Perl Archives

Yanick Champoux joins Dancer core team

I'm pleased and excited to announce that Yanick Champoux has joined the Dancer core team.

Perl interface to LDTP is gaining traction

I've written about the new Perl interface to the LDTP (Linux Desktop Testing Project) testing library that I had written. It already garnished some interest from people on Github. We've had some progress on that front you might be interested in. Also, we still need your help! :)

Perl interface to LDTP testing library

Gabor Szabo realized that it's very easy to dare me to do things and then making them available for Perl. I'm somewhat like Marty in Back to the Future - "I am not chicken!"

So, now we have LDTP. However, it needs your help. What is LDTP you ask? Good question!

Any::Moose is out, Moo is in!

I've previously written about Any::Moose and suggested using it instead of Mouse in order to provide interoperability in code. You get Mouse unless Moose is needed and in that case you get Moose.

However, there are a few problems, mainly having some incompatibilities between Moose and Mouse (which has been drastically reduced to have as little side-effects as possible) and the load order being tricky. My ori…

One tricky thing when using local::lib - RESOLVED! :)

I love local::lib. You should be using local::lib.

The only thing that bugs me is when I want to run something that has to be under a privileged user (for example listening on ports under 1024), the privileged user is unaware of whatever was installed under local::lib. This includes both modules and scripts it installs. The "scripts" are usually actual applications that are installed via CPAN.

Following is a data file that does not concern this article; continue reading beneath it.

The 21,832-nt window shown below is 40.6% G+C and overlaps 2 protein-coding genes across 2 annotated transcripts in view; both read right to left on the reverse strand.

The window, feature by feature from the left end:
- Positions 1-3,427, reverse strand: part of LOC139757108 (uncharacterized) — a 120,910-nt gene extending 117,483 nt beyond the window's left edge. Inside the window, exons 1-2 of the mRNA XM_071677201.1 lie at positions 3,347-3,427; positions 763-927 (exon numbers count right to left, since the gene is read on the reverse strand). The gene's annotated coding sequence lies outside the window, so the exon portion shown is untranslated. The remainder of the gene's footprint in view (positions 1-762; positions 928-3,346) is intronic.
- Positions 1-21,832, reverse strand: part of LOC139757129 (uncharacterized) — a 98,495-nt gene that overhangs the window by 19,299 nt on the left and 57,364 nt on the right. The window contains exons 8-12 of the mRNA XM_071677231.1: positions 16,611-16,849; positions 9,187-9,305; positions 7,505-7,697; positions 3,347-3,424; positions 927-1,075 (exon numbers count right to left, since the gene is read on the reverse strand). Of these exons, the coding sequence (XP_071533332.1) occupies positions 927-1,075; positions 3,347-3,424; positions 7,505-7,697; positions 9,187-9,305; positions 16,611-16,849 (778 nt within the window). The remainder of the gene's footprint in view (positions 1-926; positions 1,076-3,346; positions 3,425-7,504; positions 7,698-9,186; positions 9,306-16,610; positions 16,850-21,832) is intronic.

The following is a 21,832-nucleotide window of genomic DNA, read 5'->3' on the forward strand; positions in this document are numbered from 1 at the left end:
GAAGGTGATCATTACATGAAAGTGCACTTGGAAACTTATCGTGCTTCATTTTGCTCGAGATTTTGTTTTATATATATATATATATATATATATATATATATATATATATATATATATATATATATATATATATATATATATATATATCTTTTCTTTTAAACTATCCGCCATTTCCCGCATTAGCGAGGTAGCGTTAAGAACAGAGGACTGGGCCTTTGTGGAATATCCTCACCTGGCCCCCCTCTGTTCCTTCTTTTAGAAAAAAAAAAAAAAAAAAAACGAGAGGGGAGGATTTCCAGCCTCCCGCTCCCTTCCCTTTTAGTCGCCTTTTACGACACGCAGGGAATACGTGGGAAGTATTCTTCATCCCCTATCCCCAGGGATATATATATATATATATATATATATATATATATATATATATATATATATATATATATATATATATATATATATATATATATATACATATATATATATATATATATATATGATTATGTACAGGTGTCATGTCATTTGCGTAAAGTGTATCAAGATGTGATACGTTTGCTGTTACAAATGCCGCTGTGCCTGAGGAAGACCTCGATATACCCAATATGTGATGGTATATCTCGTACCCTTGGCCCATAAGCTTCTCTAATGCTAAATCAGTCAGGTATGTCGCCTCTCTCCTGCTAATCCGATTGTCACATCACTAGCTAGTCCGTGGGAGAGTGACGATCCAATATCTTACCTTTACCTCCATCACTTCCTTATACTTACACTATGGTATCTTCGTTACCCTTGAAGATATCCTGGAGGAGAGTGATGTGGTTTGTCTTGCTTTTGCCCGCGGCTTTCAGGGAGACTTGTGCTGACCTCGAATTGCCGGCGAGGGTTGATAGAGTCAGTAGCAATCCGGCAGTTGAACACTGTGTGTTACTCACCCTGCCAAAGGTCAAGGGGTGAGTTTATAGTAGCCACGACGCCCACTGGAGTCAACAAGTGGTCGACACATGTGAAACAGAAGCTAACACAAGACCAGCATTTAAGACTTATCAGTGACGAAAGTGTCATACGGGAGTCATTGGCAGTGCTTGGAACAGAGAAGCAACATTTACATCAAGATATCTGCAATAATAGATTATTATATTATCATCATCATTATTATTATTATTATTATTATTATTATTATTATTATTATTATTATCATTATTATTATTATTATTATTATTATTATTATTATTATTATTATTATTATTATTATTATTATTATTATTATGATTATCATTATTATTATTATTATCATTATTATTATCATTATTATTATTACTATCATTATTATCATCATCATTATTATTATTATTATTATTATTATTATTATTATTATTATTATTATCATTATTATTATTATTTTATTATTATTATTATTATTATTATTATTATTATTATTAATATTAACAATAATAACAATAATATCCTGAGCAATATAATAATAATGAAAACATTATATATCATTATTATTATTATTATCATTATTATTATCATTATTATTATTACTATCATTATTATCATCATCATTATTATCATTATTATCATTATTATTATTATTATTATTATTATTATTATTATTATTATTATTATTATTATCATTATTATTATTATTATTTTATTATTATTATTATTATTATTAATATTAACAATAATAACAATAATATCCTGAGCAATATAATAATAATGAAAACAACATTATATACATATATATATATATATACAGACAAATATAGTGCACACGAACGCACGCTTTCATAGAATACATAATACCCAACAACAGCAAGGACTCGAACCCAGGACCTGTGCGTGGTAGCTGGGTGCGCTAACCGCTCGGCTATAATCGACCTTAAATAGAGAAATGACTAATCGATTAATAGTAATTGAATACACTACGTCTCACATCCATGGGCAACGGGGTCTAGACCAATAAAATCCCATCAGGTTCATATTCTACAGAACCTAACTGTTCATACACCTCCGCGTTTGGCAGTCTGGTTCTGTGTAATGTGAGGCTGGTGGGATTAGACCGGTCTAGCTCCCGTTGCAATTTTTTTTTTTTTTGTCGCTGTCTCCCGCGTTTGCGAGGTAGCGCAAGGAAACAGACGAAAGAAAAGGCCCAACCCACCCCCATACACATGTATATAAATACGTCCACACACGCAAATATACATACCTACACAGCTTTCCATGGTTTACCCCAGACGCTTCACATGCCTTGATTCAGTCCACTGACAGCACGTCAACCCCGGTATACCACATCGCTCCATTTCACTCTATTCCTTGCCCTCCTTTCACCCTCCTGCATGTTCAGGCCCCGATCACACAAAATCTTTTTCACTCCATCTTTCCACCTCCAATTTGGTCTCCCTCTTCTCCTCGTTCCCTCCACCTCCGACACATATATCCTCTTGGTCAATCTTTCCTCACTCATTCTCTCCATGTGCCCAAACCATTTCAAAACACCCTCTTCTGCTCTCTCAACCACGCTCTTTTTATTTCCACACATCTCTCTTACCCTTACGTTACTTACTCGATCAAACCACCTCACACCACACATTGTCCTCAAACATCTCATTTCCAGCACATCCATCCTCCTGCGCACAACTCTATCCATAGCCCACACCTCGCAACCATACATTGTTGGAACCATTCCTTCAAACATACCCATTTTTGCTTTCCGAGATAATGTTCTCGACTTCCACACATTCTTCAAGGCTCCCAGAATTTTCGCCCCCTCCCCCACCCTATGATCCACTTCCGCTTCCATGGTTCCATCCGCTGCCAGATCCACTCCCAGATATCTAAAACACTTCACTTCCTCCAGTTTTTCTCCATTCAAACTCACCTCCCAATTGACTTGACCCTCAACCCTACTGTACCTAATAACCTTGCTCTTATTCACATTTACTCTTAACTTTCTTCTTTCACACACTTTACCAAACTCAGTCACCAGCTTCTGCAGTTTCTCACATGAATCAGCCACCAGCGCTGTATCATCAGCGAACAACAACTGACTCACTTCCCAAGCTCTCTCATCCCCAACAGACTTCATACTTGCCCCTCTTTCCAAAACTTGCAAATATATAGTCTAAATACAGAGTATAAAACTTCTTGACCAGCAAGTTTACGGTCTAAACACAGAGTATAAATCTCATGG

So I have to either reinstall these under the privileged user (which creates a problem because now I have two copies of the same thin…

New version of Dancer::Plugin::Email

Naveed Massjouni has recently released a new version of his Dancer::Plugin::Email. If you're using Dancer and emails, you probably found this plugin very useful.

Guess what? It's now even more useful!

Naveed has rewritten a major part of it in order to use Email::Sender instead of Email::Stuff (which uses the dep…

Session affinity (sticky sessions) for Perlbal

Following the concept of "if you haven't blogged about it, it doesn't exist", I'd like to let you know of a new Perlbal plugin, which you might find useful: Perlbal::Plugin::SessionAffinity.

Session affinity (also known as sticky sessions) is the ability to provide a user with a consistent backend from a reverse proxy, such as Perlbal. This is useful in case you cannot share the session data between backends, but do not want to lose the session.

Mind you…

Yet Another Friday the 13th

I'm an avid horror fan, big surprise! I like horror movies of all types: zombies, slasher, B-grade, C-grade, gore and even oldschool thriller horror movies like Hitchcock. To this day, I host a Friday the 13th event at my house every time for my friends and I. We run a marathon of as many movies as we can. Sometimes we make it through two, sometimes five. It's not always easy to stay up! :)

These past few months have been pretty difficult and busy. At 10pm I got a message from a friend in Canada: "happy Friday the 13th!" - Shit! I missed one! Well, no matter. The question is: how do I…